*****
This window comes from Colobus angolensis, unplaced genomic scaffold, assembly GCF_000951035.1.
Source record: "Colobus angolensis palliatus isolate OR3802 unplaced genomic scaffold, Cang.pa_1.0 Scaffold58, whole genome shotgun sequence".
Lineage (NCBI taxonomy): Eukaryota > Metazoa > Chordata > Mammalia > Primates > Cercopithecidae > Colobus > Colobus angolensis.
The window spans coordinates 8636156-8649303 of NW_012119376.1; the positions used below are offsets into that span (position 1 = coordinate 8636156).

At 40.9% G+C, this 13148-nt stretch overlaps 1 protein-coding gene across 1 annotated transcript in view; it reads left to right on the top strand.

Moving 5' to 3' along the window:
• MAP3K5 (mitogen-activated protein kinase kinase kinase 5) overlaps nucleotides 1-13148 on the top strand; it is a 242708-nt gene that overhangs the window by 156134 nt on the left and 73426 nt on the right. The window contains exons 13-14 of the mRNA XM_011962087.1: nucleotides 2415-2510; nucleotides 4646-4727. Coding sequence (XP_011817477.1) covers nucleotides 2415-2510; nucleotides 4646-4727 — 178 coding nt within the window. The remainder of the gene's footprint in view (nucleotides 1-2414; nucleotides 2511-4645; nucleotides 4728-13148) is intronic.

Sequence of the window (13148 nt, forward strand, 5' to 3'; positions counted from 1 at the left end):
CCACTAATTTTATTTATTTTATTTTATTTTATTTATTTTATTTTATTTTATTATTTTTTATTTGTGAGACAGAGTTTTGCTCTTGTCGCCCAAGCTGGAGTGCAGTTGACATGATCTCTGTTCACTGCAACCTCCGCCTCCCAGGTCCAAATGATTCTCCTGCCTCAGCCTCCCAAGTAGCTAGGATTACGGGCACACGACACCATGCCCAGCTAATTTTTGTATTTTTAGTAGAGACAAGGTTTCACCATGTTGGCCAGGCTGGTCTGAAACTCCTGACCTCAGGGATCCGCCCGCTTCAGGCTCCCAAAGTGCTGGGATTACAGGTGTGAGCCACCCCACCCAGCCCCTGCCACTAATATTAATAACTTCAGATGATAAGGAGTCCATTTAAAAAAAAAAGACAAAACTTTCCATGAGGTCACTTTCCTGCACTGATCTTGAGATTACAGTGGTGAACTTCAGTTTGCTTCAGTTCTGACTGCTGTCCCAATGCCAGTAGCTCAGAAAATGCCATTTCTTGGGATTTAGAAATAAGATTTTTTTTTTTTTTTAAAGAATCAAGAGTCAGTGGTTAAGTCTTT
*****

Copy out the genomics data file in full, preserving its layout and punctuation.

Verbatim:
This window comes from Colobus angolensis, unplaced genomic scaffold, assembly GCF_000951035.1.
Source record: "Colobus angolensis palliatus isolate OR3802 unplaced genomic scaffold, Cang.pa_1.0 Scaffold58, whole genome shotgun sequence".
Lineage (NCBI taxonomy): Eukaryota > Metazoa > Chordata > Mammalia > Primates > Cercopithecidae > Colobus > Colobus angolensis.
The window spans coordinates 8636156-8649303 of NW_012119376.1; the positions used below are offsets into that span (position 1 = coordinate 8636156).

At 40.9% G+C, this 13148-nt stretch overlaps 1 protein-coding gene across 1 annotated transcript in view; it reads left to right on the top strand.

Moving 5' to 3' along the window:
• MAP3K5 (mitogen-activated protein kinase kinase kinase 5) overlaps nucleotides 1-13148 on the top strand; it is a 242708-nt gene that overhangs the window by 156134 nt on the left and 73426 nt on the right. The window contains exons 13-14 of the mRNA XM_011962087.1: nucleotides 2415-2510; nucleotides 4646-4727. Coding sequence (XP_011817477.1) covers nucleotides 2415-2510; nucleotides 4646-4727 — 178 coding nt within the window. The remainder of the gene's footprint in view (nucleotides 1-2414; nucleotides 2511-4645; nucleotides 4728-13148) is intronic.

Sequence of the window (13148 nt, forward strand, 5' to 3'; positions counted from 1 at the left end):
CCACTAATTTTATTTATTTTATTTTATTTTATTTATTTTATTTTATTTTATTATTTTTTATTTGTGAGACAGAGTTTTGCTCTTGTCGCCCAAGCTGGAGTGCAGTTGACATGATCTCTGTTCACTGCAACCTCCGCCTCCCAGGTCCAAATGATTCTCCTGCCTCAGCCTCCCAAGTAGCTAGGATTACGGGCACACGACACCATGCCCAGCTAATTTTTGTATTTTTAGTAGAGACAAGGTTTCACCATGTTGGCCAGGCTGGTCTGAAACTCCTGACCTCAGGGATCCGCCCGCTTCAGGCTCCCAAAGTGCTGGGATTACAGGTGTGAGCCACCCCACCCAGCCCCTGCCACTAATATTAATAACTTCAGATGATAAGGAGTCCATTTAAAAAAAAAAGACAAAACTTTCCATGAGGTCACTTTCCTGCACTGATCTTGAGATTACAGTGGTGAACTTCAGTTTGCTTCAGTTCTGACTGCTGTCCCAATGCCAGTAGCTCAGAAAATGCCATTTCTTGGGATTTAGAAATAAGATTTTTTTTTTTTTTTAAAGAATCAAGAGTCAGTGGTTAAGTCTTT